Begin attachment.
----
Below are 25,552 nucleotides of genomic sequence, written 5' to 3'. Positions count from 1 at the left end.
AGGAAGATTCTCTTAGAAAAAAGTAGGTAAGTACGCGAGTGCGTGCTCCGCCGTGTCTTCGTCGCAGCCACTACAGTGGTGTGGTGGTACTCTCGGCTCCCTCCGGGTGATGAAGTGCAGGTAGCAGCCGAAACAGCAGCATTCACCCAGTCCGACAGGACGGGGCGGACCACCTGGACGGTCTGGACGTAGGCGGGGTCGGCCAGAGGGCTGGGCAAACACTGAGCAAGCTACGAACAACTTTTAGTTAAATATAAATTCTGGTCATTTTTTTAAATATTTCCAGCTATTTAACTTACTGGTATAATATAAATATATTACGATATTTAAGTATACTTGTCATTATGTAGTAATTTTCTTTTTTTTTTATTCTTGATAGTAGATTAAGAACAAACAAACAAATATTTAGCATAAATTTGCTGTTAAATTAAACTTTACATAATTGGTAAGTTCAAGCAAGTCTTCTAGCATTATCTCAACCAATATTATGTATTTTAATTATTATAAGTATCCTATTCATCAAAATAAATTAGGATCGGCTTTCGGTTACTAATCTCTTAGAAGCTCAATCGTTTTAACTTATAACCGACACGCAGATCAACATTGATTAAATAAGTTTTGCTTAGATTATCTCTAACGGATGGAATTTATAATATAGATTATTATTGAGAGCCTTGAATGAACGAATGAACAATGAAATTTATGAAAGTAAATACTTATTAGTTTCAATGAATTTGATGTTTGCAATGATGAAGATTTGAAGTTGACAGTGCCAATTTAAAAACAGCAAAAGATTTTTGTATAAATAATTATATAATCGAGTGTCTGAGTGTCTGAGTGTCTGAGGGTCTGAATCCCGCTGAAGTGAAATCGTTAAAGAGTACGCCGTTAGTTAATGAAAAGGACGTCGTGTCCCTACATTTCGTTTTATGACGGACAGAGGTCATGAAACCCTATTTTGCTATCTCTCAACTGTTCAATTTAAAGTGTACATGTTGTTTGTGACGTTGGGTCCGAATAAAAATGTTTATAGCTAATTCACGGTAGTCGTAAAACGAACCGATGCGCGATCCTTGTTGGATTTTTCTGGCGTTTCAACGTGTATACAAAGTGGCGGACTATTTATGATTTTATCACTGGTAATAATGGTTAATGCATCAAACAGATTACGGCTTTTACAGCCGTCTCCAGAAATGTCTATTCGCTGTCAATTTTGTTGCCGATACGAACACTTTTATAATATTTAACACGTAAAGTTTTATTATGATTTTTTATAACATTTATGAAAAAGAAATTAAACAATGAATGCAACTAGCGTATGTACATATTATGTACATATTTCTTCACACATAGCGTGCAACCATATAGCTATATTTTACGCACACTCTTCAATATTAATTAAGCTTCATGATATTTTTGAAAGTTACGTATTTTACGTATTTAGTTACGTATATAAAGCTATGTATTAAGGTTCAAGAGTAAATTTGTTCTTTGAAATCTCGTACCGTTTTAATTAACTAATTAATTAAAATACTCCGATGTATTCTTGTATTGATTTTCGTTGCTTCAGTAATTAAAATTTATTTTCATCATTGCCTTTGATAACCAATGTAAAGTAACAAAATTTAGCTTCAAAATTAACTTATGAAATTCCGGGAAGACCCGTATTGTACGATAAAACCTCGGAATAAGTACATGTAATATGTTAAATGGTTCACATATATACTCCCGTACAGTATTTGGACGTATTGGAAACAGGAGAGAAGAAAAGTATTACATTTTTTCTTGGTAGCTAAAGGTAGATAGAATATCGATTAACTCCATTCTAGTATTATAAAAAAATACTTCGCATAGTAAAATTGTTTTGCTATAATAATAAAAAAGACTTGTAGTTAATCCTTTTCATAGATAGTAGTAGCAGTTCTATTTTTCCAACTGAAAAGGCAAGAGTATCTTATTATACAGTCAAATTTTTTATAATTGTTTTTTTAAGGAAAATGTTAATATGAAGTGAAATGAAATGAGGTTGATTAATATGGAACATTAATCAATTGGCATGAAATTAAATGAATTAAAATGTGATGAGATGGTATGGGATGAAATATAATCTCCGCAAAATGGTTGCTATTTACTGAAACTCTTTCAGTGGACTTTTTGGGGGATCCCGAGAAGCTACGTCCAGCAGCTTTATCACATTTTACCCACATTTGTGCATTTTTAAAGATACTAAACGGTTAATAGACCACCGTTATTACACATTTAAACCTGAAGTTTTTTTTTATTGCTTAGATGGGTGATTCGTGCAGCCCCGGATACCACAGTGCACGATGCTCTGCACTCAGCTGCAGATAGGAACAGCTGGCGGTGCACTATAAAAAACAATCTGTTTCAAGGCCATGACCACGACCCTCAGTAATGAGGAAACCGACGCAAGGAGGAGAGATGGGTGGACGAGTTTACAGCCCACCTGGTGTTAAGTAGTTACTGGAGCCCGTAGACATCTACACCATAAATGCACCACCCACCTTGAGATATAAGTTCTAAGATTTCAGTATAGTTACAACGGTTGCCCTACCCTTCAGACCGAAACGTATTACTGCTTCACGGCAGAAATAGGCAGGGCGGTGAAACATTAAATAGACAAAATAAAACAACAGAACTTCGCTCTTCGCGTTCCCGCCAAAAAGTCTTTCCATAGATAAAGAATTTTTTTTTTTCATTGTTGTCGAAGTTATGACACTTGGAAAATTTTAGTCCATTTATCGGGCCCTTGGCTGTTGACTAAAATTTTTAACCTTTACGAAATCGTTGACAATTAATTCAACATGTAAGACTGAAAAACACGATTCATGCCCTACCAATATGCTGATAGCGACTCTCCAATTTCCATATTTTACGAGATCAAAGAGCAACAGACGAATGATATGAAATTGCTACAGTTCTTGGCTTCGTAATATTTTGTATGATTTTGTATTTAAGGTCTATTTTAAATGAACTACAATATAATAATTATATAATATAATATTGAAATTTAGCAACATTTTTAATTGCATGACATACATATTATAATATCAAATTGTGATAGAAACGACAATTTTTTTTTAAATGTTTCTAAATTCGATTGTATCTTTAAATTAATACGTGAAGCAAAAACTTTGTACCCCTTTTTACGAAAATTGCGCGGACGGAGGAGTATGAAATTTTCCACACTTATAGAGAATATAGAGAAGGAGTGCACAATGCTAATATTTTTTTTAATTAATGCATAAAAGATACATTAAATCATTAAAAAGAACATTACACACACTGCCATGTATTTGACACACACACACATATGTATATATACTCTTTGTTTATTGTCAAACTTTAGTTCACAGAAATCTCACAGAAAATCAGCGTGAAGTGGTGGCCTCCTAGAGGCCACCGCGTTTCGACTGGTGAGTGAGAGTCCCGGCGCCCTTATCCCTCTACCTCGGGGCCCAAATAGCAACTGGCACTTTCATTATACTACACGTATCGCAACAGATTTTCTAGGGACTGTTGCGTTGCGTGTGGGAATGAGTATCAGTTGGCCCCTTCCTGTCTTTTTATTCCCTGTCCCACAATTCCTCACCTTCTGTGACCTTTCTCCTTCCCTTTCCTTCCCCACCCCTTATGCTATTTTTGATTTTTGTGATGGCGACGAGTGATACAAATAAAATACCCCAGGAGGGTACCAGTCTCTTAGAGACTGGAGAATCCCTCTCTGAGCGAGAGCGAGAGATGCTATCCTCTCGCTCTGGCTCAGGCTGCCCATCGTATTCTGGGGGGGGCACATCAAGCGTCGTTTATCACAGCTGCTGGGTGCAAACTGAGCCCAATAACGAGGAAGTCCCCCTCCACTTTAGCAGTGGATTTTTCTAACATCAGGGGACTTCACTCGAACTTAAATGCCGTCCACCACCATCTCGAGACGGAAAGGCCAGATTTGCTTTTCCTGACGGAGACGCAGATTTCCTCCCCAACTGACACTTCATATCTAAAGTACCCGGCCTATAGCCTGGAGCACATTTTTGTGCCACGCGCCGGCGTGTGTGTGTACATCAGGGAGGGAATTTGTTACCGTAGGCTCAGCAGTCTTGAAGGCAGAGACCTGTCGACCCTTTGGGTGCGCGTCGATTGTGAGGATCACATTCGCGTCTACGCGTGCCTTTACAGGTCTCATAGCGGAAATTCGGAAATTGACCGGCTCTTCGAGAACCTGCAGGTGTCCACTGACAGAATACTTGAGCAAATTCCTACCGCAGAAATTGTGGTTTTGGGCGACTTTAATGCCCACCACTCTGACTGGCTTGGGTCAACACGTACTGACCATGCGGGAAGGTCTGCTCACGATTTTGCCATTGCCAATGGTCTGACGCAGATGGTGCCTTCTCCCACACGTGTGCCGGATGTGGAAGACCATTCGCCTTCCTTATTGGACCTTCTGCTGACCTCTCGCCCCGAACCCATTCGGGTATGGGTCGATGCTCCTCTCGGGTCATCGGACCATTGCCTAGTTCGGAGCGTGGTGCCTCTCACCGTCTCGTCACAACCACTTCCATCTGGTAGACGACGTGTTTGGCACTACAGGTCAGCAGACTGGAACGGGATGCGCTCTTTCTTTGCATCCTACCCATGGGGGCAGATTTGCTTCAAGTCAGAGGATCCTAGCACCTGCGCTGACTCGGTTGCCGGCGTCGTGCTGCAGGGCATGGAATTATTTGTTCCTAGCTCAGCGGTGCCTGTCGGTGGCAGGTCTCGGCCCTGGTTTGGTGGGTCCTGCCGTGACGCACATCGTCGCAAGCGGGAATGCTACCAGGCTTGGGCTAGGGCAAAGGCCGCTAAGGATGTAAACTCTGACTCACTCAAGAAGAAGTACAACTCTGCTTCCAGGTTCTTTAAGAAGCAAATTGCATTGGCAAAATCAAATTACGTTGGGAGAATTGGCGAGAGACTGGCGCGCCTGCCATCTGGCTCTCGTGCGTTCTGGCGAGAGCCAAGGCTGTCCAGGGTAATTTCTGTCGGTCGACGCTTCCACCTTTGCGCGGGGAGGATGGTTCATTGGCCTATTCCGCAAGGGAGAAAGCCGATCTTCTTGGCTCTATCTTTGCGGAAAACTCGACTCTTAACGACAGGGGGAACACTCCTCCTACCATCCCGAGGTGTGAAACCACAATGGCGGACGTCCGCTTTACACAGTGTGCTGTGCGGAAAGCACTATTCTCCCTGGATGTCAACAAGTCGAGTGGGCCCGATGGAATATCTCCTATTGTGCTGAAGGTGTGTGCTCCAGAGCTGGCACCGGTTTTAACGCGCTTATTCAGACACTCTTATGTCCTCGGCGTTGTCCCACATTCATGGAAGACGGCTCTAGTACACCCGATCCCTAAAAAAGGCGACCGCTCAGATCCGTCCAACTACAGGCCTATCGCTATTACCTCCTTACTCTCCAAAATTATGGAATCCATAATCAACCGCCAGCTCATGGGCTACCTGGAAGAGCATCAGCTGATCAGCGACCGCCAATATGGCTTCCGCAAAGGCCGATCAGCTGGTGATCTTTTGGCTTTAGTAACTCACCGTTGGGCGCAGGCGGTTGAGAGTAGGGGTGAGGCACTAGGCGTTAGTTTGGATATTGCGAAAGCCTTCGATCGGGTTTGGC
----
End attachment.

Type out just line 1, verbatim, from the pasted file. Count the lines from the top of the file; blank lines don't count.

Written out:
Below are 25,552 nucleotides of genomic sequence, written 5' to 3'. Positions count from 1 at the left end.